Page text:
That's because Schaefer and colleagues' data comes from a single point in the middle of Greenland, pointing to a range of possible scenarios of what happened in the past, including several that challenge the image of Greenland being continuously covered by an extensive ice sheet during the Pleistocene. In contrast, Bierman and colleagues' data provides a record of continuous ice sheet activity over eastern Greenland but can't distinguish whether this was because there was a remnant in East Greenland or whether the ice sheet remained over the whole island, fluctuating in size as the climate warmed and cooled over millions of years.
"It's quite possible that both of these records are right for different places," Bierman says. "Both of these studies apply a similar innovative technique and let us look much farther into the past than we have been able to before."
Both teams of scientists used, "a powerful new tool for Earth scientists," says Dylan Rood, a scientist at Imperial College London and a co-author on the Bierman-led study: isotopes within grains of quartz, produced when bedrock is bombarded by cosmic rays from space. The isotopes come into being when rock is at or near Earth's surface—but not when it's buried under an overlying ice sheet. By looking at the ratio of two of these cosmic-ray-made elements—aluminum-26 and beryllium-10 caught in crystals of quartz, and measured in an accelerator mass spectrometer—the scientists were able to calculate how long the rocks in their samples had been exposed to the sky versus covered by ice.
This isotope technique has been used for several decades for measuring land-based erosion, but this is its first application to ocean core samples, said Lee Corbett, a postdoctoral researcher at UVM and co-author with Bierman. "This has never been attempted with marine sediments," she says. Their results overcome a basic problem of trying to discern the deep history of ice from bedrock: every time an ice sheet retreats and then grows back, it scours away the bedrock and the isotope record of its own past. "It's hard to discern an ice sheet's cycles on land because it destroys the evidence," she says, "but it dumps that evidence in the oceans, archived in layers on the bottom."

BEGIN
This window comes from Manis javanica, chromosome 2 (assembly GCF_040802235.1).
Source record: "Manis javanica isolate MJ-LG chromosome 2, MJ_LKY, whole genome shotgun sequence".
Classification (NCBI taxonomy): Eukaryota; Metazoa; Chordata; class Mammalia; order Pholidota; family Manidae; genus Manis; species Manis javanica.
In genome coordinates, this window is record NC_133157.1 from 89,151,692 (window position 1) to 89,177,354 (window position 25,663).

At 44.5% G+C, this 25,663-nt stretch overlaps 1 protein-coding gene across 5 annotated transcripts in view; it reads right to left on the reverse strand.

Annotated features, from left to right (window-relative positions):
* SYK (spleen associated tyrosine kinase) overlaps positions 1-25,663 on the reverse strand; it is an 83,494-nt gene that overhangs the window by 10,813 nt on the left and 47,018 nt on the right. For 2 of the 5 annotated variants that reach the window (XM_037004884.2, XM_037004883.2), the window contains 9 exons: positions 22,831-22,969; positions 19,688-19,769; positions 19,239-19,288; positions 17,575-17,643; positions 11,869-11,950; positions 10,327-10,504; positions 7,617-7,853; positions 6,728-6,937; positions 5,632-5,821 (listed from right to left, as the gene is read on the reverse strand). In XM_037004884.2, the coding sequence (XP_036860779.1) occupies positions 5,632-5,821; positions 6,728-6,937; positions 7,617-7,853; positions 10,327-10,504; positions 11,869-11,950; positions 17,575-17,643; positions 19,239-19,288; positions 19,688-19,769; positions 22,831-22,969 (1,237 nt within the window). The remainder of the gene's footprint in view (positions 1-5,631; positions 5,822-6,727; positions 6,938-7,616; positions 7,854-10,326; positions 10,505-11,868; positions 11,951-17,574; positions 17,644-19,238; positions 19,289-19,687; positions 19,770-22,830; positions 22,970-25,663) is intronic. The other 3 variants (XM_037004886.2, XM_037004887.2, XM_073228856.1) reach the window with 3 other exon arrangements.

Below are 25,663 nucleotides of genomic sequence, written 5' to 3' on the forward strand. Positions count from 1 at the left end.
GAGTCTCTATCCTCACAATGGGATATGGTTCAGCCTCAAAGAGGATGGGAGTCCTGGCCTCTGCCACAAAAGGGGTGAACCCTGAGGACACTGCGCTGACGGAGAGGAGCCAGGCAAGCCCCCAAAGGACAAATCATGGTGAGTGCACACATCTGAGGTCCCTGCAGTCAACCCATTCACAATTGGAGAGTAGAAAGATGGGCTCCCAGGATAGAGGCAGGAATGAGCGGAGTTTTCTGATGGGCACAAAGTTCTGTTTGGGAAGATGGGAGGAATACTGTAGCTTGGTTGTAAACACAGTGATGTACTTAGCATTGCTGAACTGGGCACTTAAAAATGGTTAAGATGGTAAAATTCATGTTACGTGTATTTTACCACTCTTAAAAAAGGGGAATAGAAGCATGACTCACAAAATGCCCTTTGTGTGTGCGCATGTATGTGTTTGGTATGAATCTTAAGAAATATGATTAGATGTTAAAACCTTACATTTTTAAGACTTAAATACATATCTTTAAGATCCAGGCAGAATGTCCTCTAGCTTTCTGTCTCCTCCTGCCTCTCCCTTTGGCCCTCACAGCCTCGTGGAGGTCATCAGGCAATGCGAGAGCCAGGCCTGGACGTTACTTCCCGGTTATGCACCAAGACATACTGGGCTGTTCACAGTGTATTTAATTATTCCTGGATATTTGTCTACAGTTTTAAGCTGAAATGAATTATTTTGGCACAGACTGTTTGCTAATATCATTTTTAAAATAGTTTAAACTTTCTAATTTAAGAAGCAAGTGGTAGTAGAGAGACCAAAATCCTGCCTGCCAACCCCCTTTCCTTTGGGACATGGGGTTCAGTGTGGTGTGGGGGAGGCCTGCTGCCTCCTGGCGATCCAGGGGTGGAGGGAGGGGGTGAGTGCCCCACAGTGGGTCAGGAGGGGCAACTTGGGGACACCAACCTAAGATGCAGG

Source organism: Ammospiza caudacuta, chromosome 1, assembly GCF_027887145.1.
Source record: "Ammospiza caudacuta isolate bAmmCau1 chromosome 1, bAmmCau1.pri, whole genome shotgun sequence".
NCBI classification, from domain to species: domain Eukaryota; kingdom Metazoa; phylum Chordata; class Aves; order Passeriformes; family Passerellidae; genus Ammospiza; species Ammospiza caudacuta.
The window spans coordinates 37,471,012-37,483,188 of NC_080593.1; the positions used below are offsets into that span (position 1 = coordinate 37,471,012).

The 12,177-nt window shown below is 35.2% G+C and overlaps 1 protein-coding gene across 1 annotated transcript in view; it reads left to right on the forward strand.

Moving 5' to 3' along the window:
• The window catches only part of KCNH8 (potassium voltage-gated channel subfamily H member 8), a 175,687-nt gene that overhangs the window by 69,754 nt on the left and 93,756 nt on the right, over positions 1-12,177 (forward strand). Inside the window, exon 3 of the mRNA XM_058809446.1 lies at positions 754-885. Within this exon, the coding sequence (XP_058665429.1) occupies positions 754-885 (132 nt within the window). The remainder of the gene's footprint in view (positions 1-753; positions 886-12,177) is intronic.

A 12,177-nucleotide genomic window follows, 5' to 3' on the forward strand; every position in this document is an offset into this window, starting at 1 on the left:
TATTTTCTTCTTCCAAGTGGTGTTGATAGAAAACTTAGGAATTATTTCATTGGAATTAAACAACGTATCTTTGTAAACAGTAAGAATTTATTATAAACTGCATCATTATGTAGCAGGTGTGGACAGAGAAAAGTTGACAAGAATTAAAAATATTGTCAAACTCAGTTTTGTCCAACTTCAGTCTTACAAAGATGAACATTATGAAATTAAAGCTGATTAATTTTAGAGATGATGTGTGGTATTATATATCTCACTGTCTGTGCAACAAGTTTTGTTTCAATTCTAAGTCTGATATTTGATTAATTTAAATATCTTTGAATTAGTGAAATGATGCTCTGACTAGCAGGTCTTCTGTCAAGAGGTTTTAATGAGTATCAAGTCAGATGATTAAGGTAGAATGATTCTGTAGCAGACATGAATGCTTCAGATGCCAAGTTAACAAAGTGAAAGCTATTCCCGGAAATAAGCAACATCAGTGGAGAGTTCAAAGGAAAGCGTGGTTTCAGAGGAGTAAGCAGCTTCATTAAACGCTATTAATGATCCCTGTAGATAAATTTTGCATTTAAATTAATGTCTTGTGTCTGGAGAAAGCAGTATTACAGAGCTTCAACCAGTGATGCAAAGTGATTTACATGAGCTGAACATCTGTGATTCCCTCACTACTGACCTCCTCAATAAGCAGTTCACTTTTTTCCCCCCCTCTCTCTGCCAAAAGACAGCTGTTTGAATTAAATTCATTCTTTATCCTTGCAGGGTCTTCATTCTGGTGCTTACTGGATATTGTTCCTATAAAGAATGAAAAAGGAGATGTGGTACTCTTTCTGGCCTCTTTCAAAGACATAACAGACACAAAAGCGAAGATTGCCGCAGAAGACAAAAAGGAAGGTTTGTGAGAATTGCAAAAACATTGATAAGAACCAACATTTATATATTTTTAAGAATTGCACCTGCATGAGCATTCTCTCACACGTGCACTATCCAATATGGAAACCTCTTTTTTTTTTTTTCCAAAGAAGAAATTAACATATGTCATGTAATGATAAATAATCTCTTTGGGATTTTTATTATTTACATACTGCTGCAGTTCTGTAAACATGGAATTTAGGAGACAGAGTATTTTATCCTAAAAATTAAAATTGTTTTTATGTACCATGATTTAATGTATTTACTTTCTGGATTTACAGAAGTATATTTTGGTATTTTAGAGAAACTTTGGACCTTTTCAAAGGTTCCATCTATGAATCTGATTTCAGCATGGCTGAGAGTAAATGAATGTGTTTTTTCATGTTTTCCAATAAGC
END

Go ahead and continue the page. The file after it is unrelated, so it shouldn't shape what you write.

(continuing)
Now Corbett, Shakun, and others are applying this isotope technique to additional cores taken from around the coast of Greenland to get a more complete and in-focus picture of the whole ice sheet's long history. And they have already applied the new isotope technique far beyond Greenland—particularly in exploring the much larger, more mysterious ice sheets covering Antarctica.
"These two apparently conflicting—but not necessarily conflicting—studies in Nature really force the issue that we don't know enough about how ice sheets work over deep time," Bierman says. "We must recognize the importance of advancing polar science to understand how our world works. And, right now, because we're pumping huge plumes of greenhouse gases into the atmosphere, we really need to know how our world works."
The dynamics of Antarctica's giant ice sheet is full of questions and the disastrous potential. "But there's enough sea-level rise tied-up in Greenland alone to put a lot of cities and long stretches of coastline underwater," says Paul Bierman, "including Donald Trump's property in Florida."
Paul R. Bierman et al, A persistent and dynamic East Greenland Ice Sheet over the past 7.5 million years, Nature (2016). DOI: 10.1038/nature20147